In this case, Bangabandhu used the constitution of the country to take oath. He did not keep any religious representative. Despite the fact that the constitution of the country contains the word 'Bismillah' or mentions Islam as the state religion, the custom to take oath in the style set by Bangabandhu still prevails. Secular India follows the custom to swear on religious texts in court since birth. The term secularism was not used in the Indian constitution when it was drafted.
At the time, it would be propagated that the communists had no religious belief. Jamaat-e-Islami leader Ghulam Azam returned from the United States after 1971 and stayed in Saudi Arabia, a country that did not recognise Bangladesh until Bangabandhu's death. As far as I remember, Saudi Arabia recognised the Mostaq government.
These two basic principles of the constitution adopted by the Bangabandhu government probably became the main subject of conspiracy. That is why Farooq, involved in the August 15 killing of Bangabandhu, proudly wanted to build an Islamic republic like today's socially devastated Pakistan. This followed Ziaur Rahman's move to include 'Bismillahir Rahmanir Rahim' in the constitution. After that, Hussain Muhammad Ershad added Islam as the state religion, which is still in force today.
That theological conspiracy has deepened. It was under the leadership of the Jamaat-e-Islami, which was defeated in 1971, that the Shapla Chattar incident or the terrorist acts for several months involving arson in the name of blockading highways and railways took place.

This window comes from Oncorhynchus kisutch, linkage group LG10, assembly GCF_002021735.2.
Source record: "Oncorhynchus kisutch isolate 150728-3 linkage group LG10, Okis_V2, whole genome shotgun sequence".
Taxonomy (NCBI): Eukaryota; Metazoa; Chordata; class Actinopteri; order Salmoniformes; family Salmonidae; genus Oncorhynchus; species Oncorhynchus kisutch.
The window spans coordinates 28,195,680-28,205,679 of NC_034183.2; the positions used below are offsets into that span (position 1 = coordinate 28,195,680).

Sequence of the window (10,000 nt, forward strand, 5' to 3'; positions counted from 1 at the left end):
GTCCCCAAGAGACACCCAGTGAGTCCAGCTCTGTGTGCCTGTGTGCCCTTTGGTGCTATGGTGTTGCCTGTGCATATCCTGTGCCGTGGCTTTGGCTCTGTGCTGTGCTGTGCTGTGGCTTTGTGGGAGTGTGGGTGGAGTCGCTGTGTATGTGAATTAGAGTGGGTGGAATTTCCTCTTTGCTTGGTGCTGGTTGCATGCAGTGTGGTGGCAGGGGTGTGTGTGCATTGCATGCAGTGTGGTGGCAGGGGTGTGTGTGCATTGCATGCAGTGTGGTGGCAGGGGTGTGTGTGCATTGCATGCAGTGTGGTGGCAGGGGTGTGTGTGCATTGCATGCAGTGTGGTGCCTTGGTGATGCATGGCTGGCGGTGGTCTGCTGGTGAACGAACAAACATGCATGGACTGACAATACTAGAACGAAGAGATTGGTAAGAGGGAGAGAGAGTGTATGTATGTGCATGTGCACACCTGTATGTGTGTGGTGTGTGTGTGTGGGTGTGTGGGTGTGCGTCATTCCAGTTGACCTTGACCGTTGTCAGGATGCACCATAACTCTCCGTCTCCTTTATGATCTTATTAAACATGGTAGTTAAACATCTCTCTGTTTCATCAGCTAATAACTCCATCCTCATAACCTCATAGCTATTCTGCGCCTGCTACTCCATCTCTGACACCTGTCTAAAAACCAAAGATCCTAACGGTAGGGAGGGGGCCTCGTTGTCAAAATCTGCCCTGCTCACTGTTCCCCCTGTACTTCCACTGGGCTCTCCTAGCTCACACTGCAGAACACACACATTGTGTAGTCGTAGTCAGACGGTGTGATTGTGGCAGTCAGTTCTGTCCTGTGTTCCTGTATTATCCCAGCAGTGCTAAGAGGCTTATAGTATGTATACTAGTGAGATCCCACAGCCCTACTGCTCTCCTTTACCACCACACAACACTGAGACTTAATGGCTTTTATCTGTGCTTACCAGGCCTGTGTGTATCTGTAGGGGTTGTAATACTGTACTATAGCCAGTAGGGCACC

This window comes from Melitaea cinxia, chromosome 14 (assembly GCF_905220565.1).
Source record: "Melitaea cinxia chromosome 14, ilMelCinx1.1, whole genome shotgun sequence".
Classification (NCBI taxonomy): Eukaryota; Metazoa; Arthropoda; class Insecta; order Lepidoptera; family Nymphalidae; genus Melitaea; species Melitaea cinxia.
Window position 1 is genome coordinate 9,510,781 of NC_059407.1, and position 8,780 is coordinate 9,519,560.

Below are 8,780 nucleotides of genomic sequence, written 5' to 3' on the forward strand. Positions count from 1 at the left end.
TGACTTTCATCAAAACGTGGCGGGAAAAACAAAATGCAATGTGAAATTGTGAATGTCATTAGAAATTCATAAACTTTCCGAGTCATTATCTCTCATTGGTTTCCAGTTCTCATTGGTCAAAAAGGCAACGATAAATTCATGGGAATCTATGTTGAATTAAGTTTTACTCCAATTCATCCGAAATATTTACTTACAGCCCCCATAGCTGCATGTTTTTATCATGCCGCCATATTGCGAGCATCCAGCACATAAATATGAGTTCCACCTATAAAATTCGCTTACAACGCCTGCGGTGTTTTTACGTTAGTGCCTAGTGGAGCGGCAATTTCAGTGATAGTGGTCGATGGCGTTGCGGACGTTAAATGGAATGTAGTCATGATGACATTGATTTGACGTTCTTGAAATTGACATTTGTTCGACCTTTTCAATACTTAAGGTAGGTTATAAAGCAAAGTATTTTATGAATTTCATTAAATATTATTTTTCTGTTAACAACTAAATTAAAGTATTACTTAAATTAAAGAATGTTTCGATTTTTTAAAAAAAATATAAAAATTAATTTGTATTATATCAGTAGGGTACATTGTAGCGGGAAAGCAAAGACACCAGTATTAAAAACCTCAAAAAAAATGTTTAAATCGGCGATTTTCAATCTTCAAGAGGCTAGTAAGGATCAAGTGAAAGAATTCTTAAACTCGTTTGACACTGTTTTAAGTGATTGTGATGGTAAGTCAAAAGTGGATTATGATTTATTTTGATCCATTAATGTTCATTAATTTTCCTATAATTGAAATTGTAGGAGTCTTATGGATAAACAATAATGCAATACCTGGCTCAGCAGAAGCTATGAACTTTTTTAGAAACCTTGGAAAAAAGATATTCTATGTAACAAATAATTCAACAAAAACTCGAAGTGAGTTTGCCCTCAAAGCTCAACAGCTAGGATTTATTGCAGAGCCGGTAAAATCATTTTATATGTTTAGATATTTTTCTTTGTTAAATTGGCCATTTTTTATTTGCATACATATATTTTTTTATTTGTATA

All religious fundamentalism is the same. They showed their strength across the country in the wake of the recent incident in France. What power does their leaders have to take to the streets, instruct the government on what to do, and set a deadline for that? For many years, the activities of the branches of this group have reached deep inside the country, and free thinkers are always facing attacks.
The constitution of 1972 written under the leadership of Bangabandhu is not a part of our educational curriculum even today. It is taught only in the Bachelor of Law programme. In addition, it is taught in the political science programme at the undergraduate level. The constitution of Bangladesh should be included in the curriculum of all levels, including secondary and higher secondary education.
The Awami League, which led the country's struggle for independence, has to think about how Bangabandhu's lifelong struggle for the ideal of secularism will be realised. This is the big question today during the birth centenary of Bangabandhu.